Wednesday, January 21, 2009

Investment Grade Bonds: Attractively Priced, But With Reason

While the Barclays Capital Investment Grade Index has rallied significantly over the past few months (from slightly more than 9% to just over 7%), the yield is still significantly higher than it was pre-financial crisis, presenting what appears to be a great investment opportunity.



While a portion of this is due to the sell-off across investment grade corporate bonds, another explanation lies in the composition of the index. Since January 2007, the composition of the index has stayed relatively static with regards to holdings of Aaa and Baa rated securities. However, there has been a 7% shift by market value from Aa rated to A rated securities due to downgrades (in addition there have been downgrades from A to Baa, and Baa to high yield, which brings up survivorship bias, but that is another post altogether).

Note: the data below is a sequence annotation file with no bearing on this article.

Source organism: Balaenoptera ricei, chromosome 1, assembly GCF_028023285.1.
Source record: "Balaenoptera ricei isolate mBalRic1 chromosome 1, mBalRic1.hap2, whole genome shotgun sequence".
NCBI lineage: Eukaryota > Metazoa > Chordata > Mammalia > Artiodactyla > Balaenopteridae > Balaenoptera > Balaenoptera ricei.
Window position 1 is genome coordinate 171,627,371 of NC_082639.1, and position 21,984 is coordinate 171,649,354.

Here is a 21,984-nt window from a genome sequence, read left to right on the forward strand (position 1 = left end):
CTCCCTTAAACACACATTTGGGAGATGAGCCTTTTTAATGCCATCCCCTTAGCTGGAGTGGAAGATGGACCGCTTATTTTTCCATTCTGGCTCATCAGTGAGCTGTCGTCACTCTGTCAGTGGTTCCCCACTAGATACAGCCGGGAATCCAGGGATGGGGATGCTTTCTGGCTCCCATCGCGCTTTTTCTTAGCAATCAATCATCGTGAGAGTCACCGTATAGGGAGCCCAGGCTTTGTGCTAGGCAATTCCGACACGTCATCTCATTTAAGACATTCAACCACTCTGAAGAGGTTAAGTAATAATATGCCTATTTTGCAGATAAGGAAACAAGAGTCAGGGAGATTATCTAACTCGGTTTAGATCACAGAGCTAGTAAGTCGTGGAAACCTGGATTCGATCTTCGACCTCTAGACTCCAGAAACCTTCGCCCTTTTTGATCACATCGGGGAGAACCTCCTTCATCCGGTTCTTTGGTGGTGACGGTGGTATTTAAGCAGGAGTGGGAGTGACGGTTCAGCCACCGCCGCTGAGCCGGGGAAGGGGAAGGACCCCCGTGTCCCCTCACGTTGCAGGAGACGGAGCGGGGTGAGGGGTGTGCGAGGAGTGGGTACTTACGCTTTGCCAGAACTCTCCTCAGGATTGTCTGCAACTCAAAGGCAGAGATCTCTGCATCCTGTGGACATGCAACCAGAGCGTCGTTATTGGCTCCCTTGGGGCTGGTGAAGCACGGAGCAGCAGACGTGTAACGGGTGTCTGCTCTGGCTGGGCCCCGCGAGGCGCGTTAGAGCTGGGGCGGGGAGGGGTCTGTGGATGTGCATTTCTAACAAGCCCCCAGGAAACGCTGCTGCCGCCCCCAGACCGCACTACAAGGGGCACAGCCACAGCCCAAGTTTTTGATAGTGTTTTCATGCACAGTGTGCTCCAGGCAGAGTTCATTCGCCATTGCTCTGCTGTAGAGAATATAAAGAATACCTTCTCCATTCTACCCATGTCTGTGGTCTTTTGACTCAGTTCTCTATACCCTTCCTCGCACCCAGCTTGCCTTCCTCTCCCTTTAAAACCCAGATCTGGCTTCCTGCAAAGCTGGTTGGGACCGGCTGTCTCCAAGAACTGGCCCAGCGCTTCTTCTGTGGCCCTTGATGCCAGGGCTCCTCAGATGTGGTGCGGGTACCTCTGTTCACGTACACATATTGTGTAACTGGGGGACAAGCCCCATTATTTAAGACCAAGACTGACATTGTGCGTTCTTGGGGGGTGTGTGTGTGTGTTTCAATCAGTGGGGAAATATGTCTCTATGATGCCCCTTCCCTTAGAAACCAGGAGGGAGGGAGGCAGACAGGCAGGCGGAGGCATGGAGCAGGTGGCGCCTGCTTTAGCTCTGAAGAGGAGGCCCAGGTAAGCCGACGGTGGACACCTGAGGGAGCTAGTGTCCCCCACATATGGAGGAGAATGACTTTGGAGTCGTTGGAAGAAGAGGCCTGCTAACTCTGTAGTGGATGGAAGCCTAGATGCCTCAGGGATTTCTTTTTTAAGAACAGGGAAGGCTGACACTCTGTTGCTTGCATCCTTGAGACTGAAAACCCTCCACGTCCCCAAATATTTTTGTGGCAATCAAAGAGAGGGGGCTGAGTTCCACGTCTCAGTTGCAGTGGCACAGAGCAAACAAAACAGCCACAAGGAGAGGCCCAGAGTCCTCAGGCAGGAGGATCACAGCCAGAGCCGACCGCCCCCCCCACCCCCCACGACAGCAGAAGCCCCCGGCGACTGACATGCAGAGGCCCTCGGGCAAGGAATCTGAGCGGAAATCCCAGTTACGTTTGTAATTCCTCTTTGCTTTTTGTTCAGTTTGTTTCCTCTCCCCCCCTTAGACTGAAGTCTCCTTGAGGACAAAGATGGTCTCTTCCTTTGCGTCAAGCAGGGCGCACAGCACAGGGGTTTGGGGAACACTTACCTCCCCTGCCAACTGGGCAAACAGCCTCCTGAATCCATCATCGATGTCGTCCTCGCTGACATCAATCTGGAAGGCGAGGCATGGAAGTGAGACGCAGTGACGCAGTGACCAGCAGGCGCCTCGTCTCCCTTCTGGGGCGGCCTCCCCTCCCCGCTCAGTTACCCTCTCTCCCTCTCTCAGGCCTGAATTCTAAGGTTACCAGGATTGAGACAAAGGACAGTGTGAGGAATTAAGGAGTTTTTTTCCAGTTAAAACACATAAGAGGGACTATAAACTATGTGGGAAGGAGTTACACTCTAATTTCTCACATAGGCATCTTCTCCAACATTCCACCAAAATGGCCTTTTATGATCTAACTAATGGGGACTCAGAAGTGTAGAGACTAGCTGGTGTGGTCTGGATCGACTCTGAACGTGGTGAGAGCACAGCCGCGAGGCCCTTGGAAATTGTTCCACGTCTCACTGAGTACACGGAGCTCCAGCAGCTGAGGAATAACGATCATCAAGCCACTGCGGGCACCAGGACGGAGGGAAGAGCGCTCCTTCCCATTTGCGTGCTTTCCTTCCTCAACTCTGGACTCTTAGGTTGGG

The relevance? Since early 2007, the yield of Aaa and Aa securities has stayed flat (though spreads to Treasuries have widened significantly). On the other hand, A and Baa Investment Grade corporates are 140 and 240 bps wider respectively in that period (note the crossing pattern of Baa and A yields in September / October and Aa and Aaa yields currently due to the market's disagreement with the agencies ratings, specifically financials).



In other words, a lot of the increase in 'absolute yield' levels of Investment Grade Corporate Bond indices are due to a worsening of credit, not necessarily pure market opportunity. While I personally find value at these levels, it is important to understand what risks you are taking as an investor.